- 1[intransitive, transitive] to allow yourself to have or do something that you like, especially something that is considered bad for you indulge in something They went into town to indulge in some serious shopping. She has never been one to indulge in gossip. She was free to indulge in a little romantic daydreaming. indulge yourself (with something) I indulged myself with a long hot bath. For a special treat, indulge yourself with one of these luxury desserts.
- 2[transitive] indulge something to satisfy a particular desire, interest, etc. The inheritance enabled him to indulge his passion for art. In the closing lines, the poet indulges his sense of irony.
- 3[transitive] to be too generous in allowing somebody to have or do whatever they like indulge somebody (with something) She did not believe in indulging the children with presents. His questions were annoying but it was easier to indulge him than try and protest. indulge something Her father had always indulged her every whim.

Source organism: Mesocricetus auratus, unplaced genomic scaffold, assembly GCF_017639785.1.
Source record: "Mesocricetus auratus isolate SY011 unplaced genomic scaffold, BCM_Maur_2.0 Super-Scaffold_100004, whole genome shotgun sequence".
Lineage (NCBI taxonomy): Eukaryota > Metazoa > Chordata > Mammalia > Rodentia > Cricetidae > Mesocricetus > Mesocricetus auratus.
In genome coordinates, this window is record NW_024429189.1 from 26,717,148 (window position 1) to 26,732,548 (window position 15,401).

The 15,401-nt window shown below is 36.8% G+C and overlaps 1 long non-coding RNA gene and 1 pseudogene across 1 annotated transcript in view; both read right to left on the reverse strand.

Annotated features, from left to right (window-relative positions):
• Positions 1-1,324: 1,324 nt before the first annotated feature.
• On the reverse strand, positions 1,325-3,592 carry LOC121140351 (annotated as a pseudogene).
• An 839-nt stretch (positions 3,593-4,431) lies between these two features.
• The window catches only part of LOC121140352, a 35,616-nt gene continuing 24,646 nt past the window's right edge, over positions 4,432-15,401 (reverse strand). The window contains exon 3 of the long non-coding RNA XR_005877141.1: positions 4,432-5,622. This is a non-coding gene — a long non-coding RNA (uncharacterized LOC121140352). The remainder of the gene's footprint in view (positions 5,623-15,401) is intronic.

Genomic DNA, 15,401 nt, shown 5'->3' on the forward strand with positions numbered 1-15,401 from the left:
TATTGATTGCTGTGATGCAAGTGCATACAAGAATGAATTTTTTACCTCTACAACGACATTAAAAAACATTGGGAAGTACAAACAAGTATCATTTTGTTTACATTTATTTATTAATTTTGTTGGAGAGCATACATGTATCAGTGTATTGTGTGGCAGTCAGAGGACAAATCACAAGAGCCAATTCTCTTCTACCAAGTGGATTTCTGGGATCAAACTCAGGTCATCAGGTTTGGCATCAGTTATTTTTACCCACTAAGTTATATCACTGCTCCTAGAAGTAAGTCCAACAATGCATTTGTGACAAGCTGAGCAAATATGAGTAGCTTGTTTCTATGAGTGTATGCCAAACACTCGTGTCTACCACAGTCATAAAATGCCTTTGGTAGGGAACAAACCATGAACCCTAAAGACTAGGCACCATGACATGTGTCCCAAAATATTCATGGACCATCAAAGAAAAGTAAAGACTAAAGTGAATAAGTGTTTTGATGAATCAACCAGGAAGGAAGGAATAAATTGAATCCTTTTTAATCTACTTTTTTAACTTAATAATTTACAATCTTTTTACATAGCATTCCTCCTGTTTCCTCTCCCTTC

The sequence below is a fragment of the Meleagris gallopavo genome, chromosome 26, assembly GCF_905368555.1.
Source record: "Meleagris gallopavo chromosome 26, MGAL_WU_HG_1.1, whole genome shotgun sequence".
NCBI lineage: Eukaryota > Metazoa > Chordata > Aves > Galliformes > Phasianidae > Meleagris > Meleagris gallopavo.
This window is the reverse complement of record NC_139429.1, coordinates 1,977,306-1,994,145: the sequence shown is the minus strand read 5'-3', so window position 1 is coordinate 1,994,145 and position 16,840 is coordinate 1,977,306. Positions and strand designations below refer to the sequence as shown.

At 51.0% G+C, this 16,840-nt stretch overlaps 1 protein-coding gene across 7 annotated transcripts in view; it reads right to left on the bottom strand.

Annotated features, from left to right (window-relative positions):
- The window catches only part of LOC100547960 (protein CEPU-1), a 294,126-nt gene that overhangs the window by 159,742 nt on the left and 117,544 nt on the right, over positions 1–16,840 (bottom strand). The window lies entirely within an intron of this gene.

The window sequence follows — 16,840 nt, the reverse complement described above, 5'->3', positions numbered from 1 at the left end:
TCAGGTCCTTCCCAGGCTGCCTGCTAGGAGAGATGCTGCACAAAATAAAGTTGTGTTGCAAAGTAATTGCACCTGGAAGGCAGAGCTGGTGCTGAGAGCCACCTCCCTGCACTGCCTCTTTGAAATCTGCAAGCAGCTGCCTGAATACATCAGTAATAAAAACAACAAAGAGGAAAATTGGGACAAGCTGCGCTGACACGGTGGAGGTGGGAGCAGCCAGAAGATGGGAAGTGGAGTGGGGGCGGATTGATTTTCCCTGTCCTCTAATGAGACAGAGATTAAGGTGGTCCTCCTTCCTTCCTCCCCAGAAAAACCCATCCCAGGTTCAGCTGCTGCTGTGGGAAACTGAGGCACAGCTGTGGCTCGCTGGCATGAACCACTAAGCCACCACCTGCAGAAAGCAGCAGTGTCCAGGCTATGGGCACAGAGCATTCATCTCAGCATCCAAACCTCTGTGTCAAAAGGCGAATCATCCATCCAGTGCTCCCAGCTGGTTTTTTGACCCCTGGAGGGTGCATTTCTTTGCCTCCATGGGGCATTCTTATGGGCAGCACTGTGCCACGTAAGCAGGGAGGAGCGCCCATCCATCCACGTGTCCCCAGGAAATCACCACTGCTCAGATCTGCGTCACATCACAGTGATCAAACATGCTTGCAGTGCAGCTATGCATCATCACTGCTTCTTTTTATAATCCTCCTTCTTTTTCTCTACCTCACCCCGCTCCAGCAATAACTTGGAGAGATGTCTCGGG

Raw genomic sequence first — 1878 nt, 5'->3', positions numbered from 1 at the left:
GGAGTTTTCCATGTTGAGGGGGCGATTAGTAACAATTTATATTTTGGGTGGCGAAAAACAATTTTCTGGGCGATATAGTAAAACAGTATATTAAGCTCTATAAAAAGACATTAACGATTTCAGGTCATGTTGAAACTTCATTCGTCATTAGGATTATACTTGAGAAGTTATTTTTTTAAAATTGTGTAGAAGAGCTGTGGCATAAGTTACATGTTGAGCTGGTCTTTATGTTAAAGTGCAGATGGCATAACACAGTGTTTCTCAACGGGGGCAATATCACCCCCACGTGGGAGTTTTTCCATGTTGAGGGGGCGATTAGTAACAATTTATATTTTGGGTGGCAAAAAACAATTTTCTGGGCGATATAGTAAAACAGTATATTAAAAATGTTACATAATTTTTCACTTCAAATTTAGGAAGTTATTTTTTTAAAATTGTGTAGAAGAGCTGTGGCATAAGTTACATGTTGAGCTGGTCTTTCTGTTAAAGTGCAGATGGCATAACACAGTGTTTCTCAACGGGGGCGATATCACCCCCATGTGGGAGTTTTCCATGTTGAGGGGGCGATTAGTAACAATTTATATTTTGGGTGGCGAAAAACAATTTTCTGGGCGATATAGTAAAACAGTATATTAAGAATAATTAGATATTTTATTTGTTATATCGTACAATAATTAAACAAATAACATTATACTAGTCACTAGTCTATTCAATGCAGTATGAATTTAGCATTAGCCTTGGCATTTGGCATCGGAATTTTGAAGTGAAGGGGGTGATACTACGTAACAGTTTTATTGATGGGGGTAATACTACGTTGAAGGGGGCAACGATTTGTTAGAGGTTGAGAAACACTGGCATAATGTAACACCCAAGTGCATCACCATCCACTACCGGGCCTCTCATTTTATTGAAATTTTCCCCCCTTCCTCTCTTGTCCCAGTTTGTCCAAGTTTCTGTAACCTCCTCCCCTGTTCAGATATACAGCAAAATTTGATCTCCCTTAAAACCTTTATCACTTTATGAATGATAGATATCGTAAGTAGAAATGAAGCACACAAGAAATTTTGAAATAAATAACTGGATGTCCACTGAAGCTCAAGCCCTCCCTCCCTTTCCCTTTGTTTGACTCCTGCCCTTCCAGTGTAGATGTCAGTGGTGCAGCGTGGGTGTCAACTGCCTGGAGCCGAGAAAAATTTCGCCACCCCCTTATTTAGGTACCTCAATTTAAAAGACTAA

- 4[intransitive] indulge in something to take part in an activity, especially one that is illegal Word Origin early 17th cent. (in the sense ‘treat with excessive kindness’): from Latin indulgere
BrE BrE//ɪnˈdʌldʒ//; NAmE NAmE//ɪnˈdʌldʒ//Verb Forms present simple I / you / we / they indulge
BrE BrE//ɪnˈdʌldʒ//; NAmE NAmE//ɪnˈdʌldʒ//he / she / it indulges
BrE BrE//ɪnˈdʌldʒɪz//; NAmE NAmE//ɪnˈdʌldʒɪz//past simple indulged
BrE BrE//ɪnˈdʌldʒd//; NAmE NAmE//ɪnˈdʌldʒd//past participle indulged
BrE BrE//ɪnˈdʌldʒd//; NAmE NAmE//ɪnˈdʌldʒd//-ing form indulging
BrE BrE//ɪnˈdʌldʒɪŋ//; NAmE NAmE//ɪnˈdʌldʒɪŋ//